I think they got $6 million (5.00 / 3) (#5)
    by Chuck0 on Mon Apr 25, 2016 at 11:17:37 AM EST
    because two of their city's officers murdered a 12 year old boy.

    If the two officers (none / 0) (#6)
    by NYShooter on Mon Apr 25, 2016 at 12:59:25 PM EST
    murdered the boy they would be standing trial for a homicide.

    Anyway, I hear what you're saying, Chuck0, but, McBain was asking (I guess) how they determined the amount?

    They probably arrived at the figure the way most settlements are determined, through negotiation. They start with the many, somewhat similar, cases to come up with a base number (a precedent.) Then, they play the age-old game of poker (or, chicken) trying to get the best price for their side. Its not an exact science, and, there isn't a precise formula. Each side is taking a risk regarding the amount agreed to, and, the figure is often far lower, or higher, than that which a jury would have awarded.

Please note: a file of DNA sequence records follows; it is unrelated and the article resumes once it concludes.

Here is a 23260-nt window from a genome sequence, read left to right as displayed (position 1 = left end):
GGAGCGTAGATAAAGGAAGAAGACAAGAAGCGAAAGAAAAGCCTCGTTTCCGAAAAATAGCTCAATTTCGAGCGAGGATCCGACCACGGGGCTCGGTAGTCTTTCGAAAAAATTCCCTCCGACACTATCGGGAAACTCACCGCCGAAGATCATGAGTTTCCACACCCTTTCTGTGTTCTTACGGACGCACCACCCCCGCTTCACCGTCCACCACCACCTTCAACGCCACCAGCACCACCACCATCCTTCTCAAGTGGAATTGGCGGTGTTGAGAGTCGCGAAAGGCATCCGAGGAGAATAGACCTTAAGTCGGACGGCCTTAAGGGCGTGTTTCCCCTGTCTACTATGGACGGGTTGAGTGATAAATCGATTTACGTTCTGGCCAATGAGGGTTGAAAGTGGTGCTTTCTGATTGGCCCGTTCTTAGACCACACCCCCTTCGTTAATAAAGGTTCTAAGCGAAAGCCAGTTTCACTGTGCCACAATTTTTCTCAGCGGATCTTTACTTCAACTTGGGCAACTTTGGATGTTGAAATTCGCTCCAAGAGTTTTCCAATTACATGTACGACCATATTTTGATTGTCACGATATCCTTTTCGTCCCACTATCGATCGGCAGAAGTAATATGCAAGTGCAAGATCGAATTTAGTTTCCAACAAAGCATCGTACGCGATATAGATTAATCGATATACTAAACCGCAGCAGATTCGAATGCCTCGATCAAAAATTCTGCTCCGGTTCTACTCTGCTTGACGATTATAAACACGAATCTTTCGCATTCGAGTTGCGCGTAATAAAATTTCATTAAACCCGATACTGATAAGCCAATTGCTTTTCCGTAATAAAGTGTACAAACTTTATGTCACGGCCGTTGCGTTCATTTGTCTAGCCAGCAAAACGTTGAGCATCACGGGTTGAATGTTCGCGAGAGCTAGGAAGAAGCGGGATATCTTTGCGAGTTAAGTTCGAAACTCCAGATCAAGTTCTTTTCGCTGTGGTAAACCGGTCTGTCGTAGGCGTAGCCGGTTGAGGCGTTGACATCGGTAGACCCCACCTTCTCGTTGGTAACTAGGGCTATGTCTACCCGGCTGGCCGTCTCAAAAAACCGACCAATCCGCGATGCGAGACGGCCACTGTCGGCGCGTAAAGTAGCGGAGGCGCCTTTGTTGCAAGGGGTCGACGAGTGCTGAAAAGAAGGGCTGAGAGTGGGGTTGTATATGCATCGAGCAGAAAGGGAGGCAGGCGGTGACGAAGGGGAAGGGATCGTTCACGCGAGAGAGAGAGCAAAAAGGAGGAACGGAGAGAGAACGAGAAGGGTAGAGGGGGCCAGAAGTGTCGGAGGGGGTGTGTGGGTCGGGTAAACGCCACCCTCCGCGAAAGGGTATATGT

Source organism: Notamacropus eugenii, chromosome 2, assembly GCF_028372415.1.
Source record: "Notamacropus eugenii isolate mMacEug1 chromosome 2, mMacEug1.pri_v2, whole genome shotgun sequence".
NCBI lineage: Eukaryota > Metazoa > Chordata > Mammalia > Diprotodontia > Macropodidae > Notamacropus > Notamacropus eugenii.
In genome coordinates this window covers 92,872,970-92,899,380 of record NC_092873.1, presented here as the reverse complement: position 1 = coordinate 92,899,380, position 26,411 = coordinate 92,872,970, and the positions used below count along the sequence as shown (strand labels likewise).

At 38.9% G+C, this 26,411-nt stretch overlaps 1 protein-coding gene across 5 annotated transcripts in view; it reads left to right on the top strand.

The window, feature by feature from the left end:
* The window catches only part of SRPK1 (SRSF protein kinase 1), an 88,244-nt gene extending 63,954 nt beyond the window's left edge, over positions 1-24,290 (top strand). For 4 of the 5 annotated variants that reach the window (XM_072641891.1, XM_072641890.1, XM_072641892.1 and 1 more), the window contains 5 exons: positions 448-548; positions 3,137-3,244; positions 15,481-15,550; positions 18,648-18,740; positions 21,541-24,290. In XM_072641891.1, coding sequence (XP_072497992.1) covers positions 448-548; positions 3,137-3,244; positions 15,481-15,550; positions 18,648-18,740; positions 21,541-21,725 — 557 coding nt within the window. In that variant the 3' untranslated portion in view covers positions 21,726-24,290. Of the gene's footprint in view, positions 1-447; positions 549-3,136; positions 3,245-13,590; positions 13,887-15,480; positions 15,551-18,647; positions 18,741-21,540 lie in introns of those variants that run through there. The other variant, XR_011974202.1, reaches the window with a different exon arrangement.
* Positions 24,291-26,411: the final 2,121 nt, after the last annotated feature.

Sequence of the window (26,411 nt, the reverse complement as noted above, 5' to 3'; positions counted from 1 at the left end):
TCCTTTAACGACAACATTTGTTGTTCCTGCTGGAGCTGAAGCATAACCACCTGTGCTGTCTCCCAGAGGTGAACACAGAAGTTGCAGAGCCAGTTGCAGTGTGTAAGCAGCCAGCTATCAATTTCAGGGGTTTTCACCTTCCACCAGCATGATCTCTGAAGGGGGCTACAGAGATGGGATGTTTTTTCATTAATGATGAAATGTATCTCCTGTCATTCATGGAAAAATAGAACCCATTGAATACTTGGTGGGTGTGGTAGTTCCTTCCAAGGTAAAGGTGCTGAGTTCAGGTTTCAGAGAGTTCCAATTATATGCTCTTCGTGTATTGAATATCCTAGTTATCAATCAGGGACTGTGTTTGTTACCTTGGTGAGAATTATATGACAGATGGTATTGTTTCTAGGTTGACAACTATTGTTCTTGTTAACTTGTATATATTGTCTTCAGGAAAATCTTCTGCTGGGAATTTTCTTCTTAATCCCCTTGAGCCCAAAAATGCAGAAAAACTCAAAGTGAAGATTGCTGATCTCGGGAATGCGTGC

It clearly wasn't murder (none / 0) (#21)
    by McBain on Mon Apr 25, 2016 at 07:28:52 PM EST
    but there may have been enough mistakes by all involved to get some kind of significant jury award.  I'm curious if the 6 million had anything to do with the threat of protests/riots if it went to trial.  

    It's likely based on (5.00 / 2) (#24)
    by jbindc on Mon Apr 25, 2016 at 07:53:51 PM EST
    A combination of things -Tamir's future earnings over a lifetime, loss of live and companionship, potential punitive danagrs, etc.

    My guess us, a jury would have awarded a WHOLE lot more.


    Just my opinion, of course, but (none / 0) (#41)
    by NYShooter on Tue Apr 26, 2016 at 04:21:02 PM EST
    No, I doubt very much that a perceived, "threat of protests/riots if it went to trial, was a consideration.